** 2.25 (Exponentially Exciting)** For each of the following, determine the first whole number x, greater than 1, for which the second expression is larger than the first.

** 2.26 ( vs. )** On the basis of your answers to

**Problem 2.15**, make a conjecture that appears to be true about the two expressions and , where n = 3, 4, 5, 6, 7, .... and x is a whole number greater than 1.

** 2.27 (Weight-Loss Points)** Several weight-loss programs assign points to prepared or packaged foods that take into account of the food's fat

**F**, carbohydrate

**C**, protein

**P**, and fiber

**B**content in grams. The point value for a given food item can be represented by the following expression:

Determine the point value of one serving of the item having the nutrition facts on the left.

** 2.28 (Adjusted Poverty Threshold)** The adjusted poverty threshold for a single person between 1999 and 2013 can be approximated by the formula

where x=0 corresponds to 1999, x=1 corresponds to 2000, and so forth, and where y is the average adjusted poverty threshold. According to the model, what was the average adjusted poverty threshold in 2005? In 2012?

** 2.29 (Period of a Pendulum)** The period t, in seconds, of the swing of a pendulum is given by

where L is the length of the pendulum in feet. Find the period of a pendulum 8 feet long.

** Problem 2.20 (Change in Length)** Consider the triangle below, with sides of length

**s**. Find the perimeter of the triangle if we increase the lengths of the sides by 5. Find the perimeter if we double the lengths of the sides.

** 2.30 (Metal Wire)** A metal wire of length

**x**is bent into a square. Express the length of a side of the square in terms of x.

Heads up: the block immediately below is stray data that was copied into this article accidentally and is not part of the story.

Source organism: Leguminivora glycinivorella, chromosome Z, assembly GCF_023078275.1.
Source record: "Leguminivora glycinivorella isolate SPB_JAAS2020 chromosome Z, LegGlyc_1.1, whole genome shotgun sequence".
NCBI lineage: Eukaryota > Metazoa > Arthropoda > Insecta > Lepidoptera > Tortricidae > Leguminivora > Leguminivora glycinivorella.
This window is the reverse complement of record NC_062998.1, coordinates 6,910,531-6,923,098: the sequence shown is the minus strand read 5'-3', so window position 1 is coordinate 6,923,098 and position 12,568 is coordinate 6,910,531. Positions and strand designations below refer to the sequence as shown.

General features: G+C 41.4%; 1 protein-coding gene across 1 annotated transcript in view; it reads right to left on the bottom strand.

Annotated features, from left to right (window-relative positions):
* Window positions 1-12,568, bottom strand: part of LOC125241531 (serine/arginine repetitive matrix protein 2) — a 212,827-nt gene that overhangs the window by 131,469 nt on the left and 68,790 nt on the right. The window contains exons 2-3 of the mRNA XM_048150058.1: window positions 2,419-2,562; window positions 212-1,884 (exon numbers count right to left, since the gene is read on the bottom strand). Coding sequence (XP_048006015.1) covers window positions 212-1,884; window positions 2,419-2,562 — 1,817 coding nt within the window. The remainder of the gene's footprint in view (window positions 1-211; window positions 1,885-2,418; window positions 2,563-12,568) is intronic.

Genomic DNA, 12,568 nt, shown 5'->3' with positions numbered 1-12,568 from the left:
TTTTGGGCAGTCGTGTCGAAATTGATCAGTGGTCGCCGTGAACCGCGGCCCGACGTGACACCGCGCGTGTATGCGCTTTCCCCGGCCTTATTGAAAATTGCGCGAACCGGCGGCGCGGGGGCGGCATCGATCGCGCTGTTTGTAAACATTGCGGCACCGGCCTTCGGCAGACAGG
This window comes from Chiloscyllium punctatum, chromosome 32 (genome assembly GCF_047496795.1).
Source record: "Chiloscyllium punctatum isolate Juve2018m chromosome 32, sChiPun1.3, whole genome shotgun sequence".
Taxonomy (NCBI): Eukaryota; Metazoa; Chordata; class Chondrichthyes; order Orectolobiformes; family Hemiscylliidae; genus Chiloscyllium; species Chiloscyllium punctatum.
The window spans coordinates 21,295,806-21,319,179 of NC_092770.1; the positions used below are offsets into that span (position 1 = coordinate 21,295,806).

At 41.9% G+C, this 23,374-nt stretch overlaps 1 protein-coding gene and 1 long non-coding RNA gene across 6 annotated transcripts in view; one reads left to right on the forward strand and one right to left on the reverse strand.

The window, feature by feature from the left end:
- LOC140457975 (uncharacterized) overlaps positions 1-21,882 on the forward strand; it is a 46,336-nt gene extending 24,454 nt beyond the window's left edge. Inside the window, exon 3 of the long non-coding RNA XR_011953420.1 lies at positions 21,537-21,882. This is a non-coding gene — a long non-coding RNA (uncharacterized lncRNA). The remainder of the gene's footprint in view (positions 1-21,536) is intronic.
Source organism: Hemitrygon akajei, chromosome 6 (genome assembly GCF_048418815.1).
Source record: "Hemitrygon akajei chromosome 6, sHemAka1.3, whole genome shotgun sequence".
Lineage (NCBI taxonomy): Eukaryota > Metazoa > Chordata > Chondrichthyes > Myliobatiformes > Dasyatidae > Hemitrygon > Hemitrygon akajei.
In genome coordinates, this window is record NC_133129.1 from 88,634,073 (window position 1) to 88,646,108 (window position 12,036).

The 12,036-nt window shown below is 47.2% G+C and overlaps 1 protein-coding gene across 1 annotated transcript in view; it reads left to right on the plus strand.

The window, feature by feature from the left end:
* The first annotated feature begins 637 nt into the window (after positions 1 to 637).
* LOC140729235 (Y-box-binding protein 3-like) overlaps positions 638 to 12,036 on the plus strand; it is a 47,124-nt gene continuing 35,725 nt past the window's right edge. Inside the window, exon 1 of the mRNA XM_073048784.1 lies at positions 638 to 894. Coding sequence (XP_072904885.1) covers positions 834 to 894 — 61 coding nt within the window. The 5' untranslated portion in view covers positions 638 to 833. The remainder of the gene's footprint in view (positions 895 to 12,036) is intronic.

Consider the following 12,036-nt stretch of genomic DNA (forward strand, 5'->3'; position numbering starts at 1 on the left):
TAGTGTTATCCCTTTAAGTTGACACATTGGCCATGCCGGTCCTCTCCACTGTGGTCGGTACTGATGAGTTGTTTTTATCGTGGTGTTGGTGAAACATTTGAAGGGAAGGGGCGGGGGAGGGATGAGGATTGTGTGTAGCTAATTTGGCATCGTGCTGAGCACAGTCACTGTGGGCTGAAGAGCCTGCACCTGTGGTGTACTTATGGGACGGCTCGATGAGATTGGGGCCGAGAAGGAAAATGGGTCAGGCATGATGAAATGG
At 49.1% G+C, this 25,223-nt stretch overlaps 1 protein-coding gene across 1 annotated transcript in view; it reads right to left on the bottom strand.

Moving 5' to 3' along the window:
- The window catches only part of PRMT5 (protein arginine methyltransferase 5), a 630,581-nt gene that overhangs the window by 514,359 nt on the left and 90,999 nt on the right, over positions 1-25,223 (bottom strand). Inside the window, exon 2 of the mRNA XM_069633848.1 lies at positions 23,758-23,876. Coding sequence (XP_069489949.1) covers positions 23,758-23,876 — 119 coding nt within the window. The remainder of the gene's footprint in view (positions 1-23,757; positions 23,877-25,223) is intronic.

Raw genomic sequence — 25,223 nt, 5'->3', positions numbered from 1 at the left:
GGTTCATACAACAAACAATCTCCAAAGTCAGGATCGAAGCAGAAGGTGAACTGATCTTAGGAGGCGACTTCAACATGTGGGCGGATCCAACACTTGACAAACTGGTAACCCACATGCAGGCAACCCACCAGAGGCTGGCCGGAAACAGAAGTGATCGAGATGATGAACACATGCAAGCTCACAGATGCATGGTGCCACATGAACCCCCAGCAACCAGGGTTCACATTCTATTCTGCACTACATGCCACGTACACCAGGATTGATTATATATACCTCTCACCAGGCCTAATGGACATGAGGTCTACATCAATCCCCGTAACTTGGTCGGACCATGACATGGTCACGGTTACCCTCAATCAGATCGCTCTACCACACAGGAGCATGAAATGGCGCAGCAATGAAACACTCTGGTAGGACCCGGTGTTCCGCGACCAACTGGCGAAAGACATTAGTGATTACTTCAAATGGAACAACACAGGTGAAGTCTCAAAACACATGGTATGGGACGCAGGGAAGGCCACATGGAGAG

** 2.31 (Area of a Rectangle)** A rectangle has an area of 24 and a length

**b**in inches. What does the expression represent and what are its units of measurement? What quantity does the expression represent?

** 2.32 (Area of a Right Triangle)** Derive an expression which can represent the area of a right triangle with base

*and height*

**b***.*

**h***(Hint: Bisect a rectangle along its diagonal.)*

** 2.33 (Vegetable Garden)** A rectangular vegetable garden is 12 meters long and 20 meters wide. Surrounding the garden is a gravel path of width

*.*

**w****a.**Write an expression that can be used to find the outer perimeter of the gravel path.

**b.**If you measure w to be 3 meters, what is the outer perimeter of the path?

** 2.34 (Racetrack)** An Olympic racetrack is made up of two straight sides, each measuring 84.39 meters in length, and two semi-circular curves with a radius of 36.5 meters as pictured. The track has a width of

**w**.

**a.**Write an expression that can be used to find the outer perimeter of the racetrack. (Remember that the perimeter of a circle is )

**b.**If you measure that the width of the track is 1.22, what is the outer perimeter of the path?

** 2.35 (Volumes of Prisms)** A

**prism**consists of two paralell polygonall face ends of equal shape. A shape's

**volume**is how much space it occupies. Take the rectangular prism below, for example.

Derive an expression which can represent the volume of the following prisms, and then calculate its volume.

__2.36__ (Difference of Squares)

**a.** Choose two distinct values for x and y, and then fill in the first row for the table above.

**b.** Compare the results you got for the two expressions. What do you think the results from part a tell you about the difference of two squares?

**c.** Fill in the remaining rows of the table for different values of x and y, including negative numbers. Do you think your conjecture from part (b) is correct? Explain.

** 2.37 (Inequalities)** Determine what sign values on and would make the following statements true.

** 2.38 (Average)** Use subscript notation to write an expression which represents the average of numbers.